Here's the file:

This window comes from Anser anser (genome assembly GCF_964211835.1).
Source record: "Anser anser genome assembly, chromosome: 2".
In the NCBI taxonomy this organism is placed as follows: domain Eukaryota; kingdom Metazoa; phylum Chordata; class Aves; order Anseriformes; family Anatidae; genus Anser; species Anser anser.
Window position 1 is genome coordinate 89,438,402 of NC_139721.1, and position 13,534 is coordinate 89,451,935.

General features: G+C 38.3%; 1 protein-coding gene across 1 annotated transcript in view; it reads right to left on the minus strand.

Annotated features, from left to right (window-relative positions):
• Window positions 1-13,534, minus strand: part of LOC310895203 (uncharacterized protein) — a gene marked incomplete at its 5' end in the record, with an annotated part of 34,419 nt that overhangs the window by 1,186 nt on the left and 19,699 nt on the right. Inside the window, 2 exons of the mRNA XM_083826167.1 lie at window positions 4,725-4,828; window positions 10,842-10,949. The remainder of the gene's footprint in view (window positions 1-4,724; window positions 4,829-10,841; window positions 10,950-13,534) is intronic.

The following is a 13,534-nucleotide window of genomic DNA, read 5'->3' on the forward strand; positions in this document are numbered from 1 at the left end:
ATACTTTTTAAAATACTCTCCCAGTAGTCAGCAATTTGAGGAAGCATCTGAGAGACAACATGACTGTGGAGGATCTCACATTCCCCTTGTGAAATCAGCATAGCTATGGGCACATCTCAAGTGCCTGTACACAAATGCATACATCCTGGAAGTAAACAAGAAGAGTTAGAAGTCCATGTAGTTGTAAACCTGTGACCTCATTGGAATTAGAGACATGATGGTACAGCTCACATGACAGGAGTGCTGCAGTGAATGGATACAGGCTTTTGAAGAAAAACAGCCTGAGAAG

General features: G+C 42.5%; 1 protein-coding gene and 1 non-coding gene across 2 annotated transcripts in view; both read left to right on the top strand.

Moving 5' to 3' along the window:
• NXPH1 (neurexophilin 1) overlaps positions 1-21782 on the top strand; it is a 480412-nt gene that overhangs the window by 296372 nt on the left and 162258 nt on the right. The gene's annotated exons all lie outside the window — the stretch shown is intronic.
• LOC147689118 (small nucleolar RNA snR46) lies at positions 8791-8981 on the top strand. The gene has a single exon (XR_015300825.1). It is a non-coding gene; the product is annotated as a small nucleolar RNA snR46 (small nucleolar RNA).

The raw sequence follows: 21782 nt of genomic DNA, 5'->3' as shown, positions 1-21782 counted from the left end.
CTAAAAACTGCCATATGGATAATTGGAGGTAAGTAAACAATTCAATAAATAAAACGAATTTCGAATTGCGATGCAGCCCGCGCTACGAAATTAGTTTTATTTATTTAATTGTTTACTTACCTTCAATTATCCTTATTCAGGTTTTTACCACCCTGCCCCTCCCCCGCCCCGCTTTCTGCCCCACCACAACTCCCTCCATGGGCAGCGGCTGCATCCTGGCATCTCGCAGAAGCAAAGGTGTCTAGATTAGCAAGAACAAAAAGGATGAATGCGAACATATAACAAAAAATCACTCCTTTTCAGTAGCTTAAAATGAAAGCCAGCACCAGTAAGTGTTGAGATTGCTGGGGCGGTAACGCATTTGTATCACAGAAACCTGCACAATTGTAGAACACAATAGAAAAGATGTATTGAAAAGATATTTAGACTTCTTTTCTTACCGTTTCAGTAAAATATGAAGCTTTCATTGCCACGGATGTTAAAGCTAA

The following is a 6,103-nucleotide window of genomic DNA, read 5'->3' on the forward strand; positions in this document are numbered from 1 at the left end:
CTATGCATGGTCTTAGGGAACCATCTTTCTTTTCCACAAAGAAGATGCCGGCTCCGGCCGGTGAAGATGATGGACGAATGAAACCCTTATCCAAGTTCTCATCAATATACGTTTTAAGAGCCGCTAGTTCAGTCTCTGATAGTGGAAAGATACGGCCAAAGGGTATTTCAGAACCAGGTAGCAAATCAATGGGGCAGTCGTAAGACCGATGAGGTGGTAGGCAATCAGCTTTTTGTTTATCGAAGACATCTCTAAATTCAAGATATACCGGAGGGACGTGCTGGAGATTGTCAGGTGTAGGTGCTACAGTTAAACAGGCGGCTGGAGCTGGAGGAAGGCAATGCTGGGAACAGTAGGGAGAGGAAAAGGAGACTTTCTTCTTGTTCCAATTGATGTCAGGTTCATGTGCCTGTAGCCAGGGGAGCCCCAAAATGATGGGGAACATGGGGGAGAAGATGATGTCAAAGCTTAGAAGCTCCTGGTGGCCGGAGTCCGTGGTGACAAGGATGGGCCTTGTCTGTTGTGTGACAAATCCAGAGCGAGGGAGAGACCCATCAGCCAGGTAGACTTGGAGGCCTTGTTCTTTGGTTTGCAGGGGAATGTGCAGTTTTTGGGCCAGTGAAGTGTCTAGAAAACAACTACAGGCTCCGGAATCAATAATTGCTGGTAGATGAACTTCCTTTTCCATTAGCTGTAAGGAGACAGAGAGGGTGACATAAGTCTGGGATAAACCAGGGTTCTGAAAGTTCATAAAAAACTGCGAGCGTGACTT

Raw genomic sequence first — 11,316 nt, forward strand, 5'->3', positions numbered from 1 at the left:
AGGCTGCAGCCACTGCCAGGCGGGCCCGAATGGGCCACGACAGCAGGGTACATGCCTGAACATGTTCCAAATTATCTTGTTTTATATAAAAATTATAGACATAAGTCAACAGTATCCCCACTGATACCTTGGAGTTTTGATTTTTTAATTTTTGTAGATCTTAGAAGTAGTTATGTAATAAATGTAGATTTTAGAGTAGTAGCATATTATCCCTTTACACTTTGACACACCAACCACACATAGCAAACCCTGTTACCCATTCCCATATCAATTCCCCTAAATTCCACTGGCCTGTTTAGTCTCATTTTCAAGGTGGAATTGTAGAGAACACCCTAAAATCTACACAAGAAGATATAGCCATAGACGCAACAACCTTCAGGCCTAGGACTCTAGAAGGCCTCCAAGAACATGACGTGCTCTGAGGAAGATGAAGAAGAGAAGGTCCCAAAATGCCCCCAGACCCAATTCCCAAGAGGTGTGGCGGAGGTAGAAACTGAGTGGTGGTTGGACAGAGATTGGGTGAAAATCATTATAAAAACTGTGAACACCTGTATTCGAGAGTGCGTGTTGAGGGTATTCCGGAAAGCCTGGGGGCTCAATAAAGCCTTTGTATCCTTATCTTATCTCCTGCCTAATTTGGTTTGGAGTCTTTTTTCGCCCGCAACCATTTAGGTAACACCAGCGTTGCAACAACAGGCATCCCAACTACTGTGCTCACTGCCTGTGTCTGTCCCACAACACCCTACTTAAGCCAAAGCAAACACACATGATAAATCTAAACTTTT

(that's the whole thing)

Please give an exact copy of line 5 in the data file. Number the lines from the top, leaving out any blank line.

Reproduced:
General features: G+C 38.3%; 1 protein-coding gene across 1 annotated transcript in view; it reads right to left on the minus strand.